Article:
Friday, Oct 26, 2012, 6:00 pm
More Political Intimidation at Work; NYT Byline Strike Looms; Half of Unemployment Dollars Unclaimed
Every week, Working In These Times rounds up the labor news we missed from the week before. Email story ideas to [email protected]
Since In These Times broke the news that Koch Industries was telling its workers how to vote--and then that Mitt Romney was encouraging business owners to do the same--the media has produced a flood of stories of corporations pressuring employees politically. One CEO, who hired 250 workers using stimulus money, recently told his workers they should vote for Romney because Obama's "overspending" presented a threat to their jobs. From the Huffington Post’s Jason Cherkis and Zach Carter:
In this month's employee newsletter, the head of a Michigan processed-food company endorsed Republican nominee Mitt Romney and criticized President Barack Obama for spending too much government money. Jack DeWitt, the president of Request Foods, called Obama "a complete failure," slamming him on social and economic issues. He did not mention that his company received millions in federal money under Obama.
Request Foods obtained $5.5 million under a federal grant program that Obama's stimulus bill increased by $1 billion. Last year, the company greatly expanded its footprint in Holland, Mich., where it used the money for a water treatment plant to serve a new facility.
The company has also seen a strong increase in sales during the Obama administration.
The epidemic of employers touting the Republic Party to their employees is ironic, considering the Bush Administration once denounced an overseas election in which something similar happened. From Gordon Lafer, writing in The Hill:
Newly surfaced tape records Mitt Romney himself urging employers to “make it very clear to your employees what you believe is in the best interest of your enterprise and therefore their job and their future in the upcoming election.”
These are the kind of banana-republic tactics that our government regularly condemns when they occur abroad. The Bush Administration, for instance, rejected Ukrainian elections as illegitimate, in part because international observers found that managers of state-owned enterprises had “instructed their subordinates to vote for [the ruling party].” ... The Bush Administration criticized Armenia’s elections, for instance, after observers reported that “factory workers … were instructed to attend the incumbent’s rallies.” But what we reject for Armenians and Ukrainians, the business lobbies now want to institute at home.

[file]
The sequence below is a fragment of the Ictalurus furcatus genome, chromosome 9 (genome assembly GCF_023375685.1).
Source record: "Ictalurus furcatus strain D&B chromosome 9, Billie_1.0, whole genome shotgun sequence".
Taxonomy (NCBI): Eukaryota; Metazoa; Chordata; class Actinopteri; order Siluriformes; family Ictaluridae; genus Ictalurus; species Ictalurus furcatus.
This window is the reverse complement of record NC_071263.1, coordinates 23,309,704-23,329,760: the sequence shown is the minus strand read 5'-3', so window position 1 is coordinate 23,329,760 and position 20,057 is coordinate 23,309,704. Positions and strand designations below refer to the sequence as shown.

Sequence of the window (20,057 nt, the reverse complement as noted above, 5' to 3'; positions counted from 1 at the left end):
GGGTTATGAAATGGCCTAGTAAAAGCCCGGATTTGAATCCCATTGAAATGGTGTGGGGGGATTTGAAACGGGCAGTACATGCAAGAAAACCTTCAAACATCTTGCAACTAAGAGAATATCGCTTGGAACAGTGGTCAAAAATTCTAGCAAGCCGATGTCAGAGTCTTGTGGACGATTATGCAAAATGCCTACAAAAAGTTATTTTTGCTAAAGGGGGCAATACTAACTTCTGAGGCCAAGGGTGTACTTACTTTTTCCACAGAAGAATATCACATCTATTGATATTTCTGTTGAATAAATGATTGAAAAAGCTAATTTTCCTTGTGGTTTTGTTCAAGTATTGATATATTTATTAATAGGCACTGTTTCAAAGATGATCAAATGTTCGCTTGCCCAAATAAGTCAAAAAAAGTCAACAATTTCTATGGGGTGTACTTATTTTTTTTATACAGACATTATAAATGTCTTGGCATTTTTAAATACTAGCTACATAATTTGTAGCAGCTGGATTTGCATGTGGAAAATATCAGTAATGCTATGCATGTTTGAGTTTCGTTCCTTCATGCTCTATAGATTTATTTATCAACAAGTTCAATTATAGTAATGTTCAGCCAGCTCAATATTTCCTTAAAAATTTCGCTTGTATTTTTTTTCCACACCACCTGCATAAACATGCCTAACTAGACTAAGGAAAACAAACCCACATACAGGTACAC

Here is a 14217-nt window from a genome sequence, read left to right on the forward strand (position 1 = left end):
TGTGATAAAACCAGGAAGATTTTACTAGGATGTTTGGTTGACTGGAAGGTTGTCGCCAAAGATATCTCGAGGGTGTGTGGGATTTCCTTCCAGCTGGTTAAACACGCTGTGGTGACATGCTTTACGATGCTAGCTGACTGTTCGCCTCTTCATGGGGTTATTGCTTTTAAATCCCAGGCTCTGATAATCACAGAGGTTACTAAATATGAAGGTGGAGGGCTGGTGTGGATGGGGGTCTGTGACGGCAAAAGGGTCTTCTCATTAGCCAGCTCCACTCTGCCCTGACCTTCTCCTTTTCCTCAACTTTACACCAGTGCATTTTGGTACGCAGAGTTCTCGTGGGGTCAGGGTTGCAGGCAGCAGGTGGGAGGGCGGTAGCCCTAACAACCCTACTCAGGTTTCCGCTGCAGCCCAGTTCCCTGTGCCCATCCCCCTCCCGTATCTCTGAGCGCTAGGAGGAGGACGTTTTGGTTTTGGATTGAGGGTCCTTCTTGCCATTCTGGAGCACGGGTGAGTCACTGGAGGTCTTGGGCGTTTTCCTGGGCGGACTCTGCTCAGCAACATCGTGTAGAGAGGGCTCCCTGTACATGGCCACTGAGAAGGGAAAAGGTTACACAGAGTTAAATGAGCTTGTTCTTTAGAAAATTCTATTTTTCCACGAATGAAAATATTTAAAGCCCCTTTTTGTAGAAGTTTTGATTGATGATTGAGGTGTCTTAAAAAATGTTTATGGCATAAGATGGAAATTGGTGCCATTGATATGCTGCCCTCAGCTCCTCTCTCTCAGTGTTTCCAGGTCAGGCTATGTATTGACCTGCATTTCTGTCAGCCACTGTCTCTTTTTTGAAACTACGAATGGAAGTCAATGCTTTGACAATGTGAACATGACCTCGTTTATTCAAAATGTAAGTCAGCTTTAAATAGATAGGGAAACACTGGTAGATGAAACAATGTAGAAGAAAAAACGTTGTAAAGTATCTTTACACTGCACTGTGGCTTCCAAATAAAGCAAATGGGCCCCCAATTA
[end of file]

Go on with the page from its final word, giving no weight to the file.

Likewise, Mark Ames--who co-authored with me the 2011 Nation article that originally revealed Koch Industries' in-house politicking--points out that Romney’s own top Russian advisor had criticized Russian elections because employers were telling workers how to vote. Via NSFW Corp:
Note that, unlike in America, in Russia it is at least technically illegal for employers to pressure employees on how to vote. So in that sense, we’ve already regressed further from democracy than Putin’s Russia. America’s elections, by the standards of the same elections monitors we fund over in Russia, are looking increasingly as rigged and undemocratic as Russia’s.
Golos was shut down briefly by Russian courts for doing its job—which largely consisted of collecting and exposing incidents in which bosses applied pressure on their workers to vote for Putin's Party in the Duma elections. This year, the Kremlin moved to cut off western funding for Golos, after they exposed similar antidemocratic tactics in the vote that reinstalled Putin as Russia's president.
In other words, for authoritarian oligarchy to survive, it needs to be able to work with CEOs to pressure their employees—what Romney is doing today, thanks to Citizens United.
And yet, even Romney’s top Russia policy advisor to his campaign, Leon Aron, in denouncing Putin’s sham elections, singled out "forcing state employees to vote" among the list of sins.
Reporters and photographers at the New York Times, who have worked without a contract for nearly a year and half, are now preparing for a potential byline strike. From JimRomensko.com: